The US Army has released a request for information (RFI) on potential replacements for its Beechcraft C-12 King Air and Fairchild C-26 Metroliner light transport aircraft.
The RFI requests specifics for an in-production, multi-engined aircraft for single-pilot operations. The platform should be capable of carrying up to nine passengers or 2,700lb (1,200kg) of cargo, and of operating from rough fields. The army further requests that the aircraft should cruise at no less than 275kt (500km/h).
Although no manufacturers have yet declared an interest, the specifications fit a number of aircraft, including modern versions of the C-12 used for surveillance by the US Air Force. The design is based on the Beechcraft King Air 350.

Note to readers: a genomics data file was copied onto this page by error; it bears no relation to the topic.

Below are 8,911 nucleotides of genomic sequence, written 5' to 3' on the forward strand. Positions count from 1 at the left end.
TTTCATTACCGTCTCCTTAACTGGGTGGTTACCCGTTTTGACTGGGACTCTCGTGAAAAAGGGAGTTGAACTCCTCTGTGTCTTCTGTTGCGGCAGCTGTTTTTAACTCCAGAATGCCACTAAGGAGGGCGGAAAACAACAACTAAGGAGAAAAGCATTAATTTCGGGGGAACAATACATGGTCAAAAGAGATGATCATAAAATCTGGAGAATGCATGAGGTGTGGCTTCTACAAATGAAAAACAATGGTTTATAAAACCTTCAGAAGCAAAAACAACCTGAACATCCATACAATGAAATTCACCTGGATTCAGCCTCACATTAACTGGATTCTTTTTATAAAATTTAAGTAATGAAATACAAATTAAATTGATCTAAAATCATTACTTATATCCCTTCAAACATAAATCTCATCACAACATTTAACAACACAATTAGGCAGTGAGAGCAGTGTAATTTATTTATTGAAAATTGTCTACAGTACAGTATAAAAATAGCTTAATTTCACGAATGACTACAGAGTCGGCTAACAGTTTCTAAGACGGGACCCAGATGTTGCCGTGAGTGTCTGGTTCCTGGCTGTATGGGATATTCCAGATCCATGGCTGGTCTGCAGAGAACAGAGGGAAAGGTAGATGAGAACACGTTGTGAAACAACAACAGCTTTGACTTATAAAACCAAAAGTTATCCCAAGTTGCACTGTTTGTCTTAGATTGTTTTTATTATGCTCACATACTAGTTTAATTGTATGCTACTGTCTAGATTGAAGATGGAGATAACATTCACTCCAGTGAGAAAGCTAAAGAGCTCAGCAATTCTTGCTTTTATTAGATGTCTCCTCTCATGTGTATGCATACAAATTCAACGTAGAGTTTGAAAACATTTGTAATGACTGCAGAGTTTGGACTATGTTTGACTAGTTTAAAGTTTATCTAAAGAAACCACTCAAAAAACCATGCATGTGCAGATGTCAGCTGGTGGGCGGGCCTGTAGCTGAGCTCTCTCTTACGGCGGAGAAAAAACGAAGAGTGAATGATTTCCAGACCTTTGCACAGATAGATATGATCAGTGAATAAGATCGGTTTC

The C-12 and C-26 are among the few fixed-wing aircraft operated by the army, which uses the aircraft for light transportation duties. One or two examples of each are often attached to helicopter and headquarters units.
Beechcraft King Airs are flown by the US Army under the C-12 designation
The most recent army fixed-wing acquisition programme - for the larger Joint Cargo Aircraft - led to infighting with the US Air Force over control of airlift capabilities. The army's resulting batch of Alenia Aermacchi C-27Js was handed to the air force for operations, and the programme has since been cancelled.